Still, the project does engage with architectural elements and tropes, sliding between continuation and rupture with precedent. Its clean, open aesthetic reflects parallels with the residential modernism of Rudolph Schindler and Frank Lloyd Wright, while its plain, redwood facade links it to other homes nearby. Sea View consists of several linked structures around a central courtyard, responding to the features of the site so that oddly shaped rooms unfold on multiple levels. A staircase doubles as a library and large windows provide light and a connection to the landscape, but disregard the element that gives the street its name.
“What does it mean to not prioritize the sea view on Sea View Lane?” Pardo asks. “Most houses, they build these great rooms with windows to see that little sliver of ocean. I didn’t want to have that money shot.”
When Sea View opened, the exhibition’s curator Ann Goldstein hung Pardo’s lamps in the main space, recalls Butler. “Jorge responded by putting in a circular saw. He wanted to make sure people didn’t think about it as interior space, but as a sculpture.”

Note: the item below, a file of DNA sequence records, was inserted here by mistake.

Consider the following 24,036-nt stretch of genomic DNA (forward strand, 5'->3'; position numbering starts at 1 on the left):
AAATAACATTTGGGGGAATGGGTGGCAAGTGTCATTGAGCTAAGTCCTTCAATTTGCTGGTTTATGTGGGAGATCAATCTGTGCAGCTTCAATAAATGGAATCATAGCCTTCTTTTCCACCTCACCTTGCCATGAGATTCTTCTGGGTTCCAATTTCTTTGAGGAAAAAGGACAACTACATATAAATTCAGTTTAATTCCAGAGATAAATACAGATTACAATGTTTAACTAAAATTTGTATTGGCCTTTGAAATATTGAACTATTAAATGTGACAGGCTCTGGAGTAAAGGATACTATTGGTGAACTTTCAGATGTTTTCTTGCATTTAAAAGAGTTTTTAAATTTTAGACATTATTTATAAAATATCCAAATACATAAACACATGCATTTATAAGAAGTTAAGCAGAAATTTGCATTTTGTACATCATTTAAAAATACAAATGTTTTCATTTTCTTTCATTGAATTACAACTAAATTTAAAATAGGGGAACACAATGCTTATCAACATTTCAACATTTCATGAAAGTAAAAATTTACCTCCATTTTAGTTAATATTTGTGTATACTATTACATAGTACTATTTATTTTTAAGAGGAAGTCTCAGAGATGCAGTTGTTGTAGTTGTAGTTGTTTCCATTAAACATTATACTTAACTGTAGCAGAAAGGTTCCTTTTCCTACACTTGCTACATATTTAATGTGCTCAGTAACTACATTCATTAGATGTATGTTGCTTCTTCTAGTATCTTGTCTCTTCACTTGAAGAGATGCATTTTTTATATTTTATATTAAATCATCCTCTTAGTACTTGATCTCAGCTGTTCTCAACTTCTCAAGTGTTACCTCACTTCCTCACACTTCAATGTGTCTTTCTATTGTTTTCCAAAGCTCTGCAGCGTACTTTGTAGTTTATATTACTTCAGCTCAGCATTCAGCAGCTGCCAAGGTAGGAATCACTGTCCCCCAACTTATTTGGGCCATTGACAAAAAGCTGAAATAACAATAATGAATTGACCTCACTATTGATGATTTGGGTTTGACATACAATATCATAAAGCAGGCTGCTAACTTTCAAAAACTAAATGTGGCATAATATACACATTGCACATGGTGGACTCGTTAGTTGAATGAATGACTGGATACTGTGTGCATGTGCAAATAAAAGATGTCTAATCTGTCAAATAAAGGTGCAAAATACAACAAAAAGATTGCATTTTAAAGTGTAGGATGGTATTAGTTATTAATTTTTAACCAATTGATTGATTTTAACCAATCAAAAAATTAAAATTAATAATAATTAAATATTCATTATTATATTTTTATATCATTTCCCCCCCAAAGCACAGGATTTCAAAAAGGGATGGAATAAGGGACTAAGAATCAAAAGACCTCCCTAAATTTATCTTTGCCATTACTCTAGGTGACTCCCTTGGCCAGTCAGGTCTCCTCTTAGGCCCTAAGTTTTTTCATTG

When the MOCA exhibition closed in November of 1998, Pardo moved into the house, where he lived with his family for the next 10 years, further complicating the barriers between art, architecture, and domestic space. (The museum reportedly funded $30,000 of the project, while Pardo estimates it cost him $350,000 to finish it.) He would incorporate tiles left over from other projects at Dia Chelsea and the Mountain Bar, a legendary gathering place for artists in Chinatown that Pardo opened in 2003, introducing additional autobiographical layers.
In hindsight, Sea View the gallery could be viewed as the latest chapter of a project that began 30 years ago, undergoing multiple iterations as people collaborate, intervene, and experience the space. “The problems I was interested in were sculptural, spatial issues,” Pardo explained. “How does an installation unfold? When does it fall apart?”
Sea View is open by appointment, Wednesdays through Saturdays.
Editor’s note 2/6/23 5:30pm EST: A previous version of this article incorrectly cited the Museum of Contemporary Art’s contributions to Jorge Pardo’s house as $10,000. The museum provided $30,000; the article has been corrected.